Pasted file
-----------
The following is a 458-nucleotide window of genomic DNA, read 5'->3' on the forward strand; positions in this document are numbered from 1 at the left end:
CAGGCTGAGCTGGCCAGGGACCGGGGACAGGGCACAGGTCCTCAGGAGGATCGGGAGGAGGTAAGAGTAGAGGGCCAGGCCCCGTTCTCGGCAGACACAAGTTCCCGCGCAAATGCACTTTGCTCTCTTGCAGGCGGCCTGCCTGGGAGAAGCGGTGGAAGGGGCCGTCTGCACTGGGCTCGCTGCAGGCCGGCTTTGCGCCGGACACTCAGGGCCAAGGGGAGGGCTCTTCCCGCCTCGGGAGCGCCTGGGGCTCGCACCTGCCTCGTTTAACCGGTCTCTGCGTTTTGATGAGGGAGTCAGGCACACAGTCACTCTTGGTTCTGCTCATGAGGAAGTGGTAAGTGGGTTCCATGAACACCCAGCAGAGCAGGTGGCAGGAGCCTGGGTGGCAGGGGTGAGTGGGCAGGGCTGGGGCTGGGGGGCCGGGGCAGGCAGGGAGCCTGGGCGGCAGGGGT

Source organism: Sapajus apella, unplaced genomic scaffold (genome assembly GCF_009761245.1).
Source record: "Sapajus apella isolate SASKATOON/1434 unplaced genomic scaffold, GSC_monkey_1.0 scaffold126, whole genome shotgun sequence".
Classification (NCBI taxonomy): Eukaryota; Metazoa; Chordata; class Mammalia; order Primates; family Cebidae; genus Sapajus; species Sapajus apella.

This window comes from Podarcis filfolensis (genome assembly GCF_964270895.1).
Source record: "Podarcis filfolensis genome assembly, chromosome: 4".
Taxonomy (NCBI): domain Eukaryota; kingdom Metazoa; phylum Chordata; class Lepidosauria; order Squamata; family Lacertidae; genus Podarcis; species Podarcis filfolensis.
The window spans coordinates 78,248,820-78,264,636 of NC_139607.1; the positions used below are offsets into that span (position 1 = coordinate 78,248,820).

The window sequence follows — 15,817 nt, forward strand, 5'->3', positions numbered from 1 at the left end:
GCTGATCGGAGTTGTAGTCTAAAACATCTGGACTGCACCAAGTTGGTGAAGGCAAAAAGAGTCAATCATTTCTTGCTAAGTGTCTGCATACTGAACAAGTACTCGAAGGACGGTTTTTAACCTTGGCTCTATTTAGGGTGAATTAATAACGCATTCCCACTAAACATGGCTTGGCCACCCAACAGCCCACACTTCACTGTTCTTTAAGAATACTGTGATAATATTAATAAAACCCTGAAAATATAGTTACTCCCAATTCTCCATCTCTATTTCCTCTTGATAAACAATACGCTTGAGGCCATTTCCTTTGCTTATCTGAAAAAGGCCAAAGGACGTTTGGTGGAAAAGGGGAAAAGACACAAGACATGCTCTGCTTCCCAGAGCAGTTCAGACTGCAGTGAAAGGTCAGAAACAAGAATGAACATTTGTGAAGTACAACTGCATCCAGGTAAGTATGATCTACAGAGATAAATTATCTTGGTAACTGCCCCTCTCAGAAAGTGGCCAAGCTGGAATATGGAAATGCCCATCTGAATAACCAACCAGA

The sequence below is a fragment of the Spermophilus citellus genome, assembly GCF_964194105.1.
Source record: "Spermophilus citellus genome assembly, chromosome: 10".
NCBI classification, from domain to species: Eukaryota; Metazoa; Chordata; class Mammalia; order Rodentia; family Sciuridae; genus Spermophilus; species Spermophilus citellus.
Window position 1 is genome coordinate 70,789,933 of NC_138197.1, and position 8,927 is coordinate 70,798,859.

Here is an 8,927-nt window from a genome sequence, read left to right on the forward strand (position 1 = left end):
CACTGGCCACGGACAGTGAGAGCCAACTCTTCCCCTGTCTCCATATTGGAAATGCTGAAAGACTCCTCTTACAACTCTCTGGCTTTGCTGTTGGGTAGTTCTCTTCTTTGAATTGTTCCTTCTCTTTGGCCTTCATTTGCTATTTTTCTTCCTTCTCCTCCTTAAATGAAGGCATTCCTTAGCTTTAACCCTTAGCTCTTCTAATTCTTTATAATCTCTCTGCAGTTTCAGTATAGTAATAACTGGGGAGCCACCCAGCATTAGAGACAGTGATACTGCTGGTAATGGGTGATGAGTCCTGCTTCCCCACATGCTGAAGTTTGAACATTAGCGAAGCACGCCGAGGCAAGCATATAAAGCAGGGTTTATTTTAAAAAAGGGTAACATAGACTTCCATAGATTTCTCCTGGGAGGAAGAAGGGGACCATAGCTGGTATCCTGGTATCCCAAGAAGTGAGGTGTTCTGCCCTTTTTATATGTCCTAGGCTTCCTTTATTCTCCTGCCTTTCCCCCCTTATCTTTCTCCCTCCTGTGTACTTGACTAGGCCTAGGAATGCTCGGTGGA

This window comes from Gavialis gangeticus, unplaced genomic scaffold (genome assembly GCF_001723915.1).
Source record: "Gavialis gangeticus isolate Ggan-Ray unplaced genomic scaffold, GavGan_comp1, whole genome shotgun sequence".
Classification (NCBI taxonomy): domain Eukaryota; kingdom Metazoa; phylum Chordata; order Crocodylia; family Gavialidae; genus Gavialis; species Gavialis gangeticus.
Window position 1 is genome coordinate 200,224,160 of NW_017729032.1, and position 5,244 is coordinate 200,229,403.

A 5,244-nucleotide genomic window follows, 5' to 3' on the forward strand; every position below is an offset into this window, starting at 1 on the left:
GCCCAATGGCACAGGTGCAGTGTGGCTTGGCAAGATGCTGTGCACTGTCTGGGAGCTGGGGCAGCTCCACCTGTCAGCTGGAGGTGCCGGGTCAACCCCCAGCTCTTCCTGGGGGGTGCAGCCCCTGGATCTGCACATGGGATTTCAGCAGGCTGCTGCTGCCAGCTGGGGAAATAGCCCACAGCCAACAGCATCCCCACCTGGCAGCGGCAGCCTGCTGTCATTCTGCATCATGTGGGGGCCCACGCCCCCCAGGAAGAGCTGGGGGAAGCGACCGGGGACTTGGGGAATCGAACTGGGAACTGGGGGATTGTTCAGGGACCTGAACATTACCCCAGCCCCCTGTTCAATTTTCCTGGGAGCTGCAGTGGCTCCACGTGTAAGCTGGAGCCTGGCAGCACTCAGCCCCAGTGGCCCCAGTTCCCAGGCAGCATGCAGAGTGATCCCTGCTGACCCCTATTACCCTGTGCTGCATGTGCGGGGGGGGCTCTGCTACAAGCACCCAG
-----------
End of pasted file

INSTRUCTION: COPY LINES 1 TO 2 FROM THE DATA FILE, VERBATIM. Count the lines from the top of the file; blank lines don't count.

The following is a 458-nucleotide window of genomic DNA, read 5'->3' on the forward strand; positions in this document are numbered from 1 at the left end:
CAGGCTGAGCTGGCCAGGGACCGGGGACAGGGCACAGGTCCTCAGGAGGATCGGGAGGAGGTAAGAGTAGAGGGCCAGGCCCCGTTCTCGGCAGACACAAGTTCCCGCGCAAATGCACTTTGCTCTCTTGCAGGCGGCCTGCCTGGGAGAAGCGGTGGAAGGGGCCGTCTGCACTGGGCTCGCTGCAGGCCGGCTTTGCGCCGGACACTCAGGGCCAAGGGGAGGGCTCTTCCCGCCTCGGGAGCGCCTGGGGCTCGCACCTGCCTCGTTTAACCGGTCTCTGCGTTTTGATGAGGGAGTCAGGCACACAGTCACTCTTGGTTCTGCTCATGAGGAAGTGGTAAGTGGGTTCCATGAACACCCAGCAGAGCAGGTGGCAGGAGCCTGGGTGGCAGGGGTGAGTGGGCAGGGCTGGGGCTGGGGGGCCGGGGCAGGCAGGGAGCCTGGGCGGCAGGGGT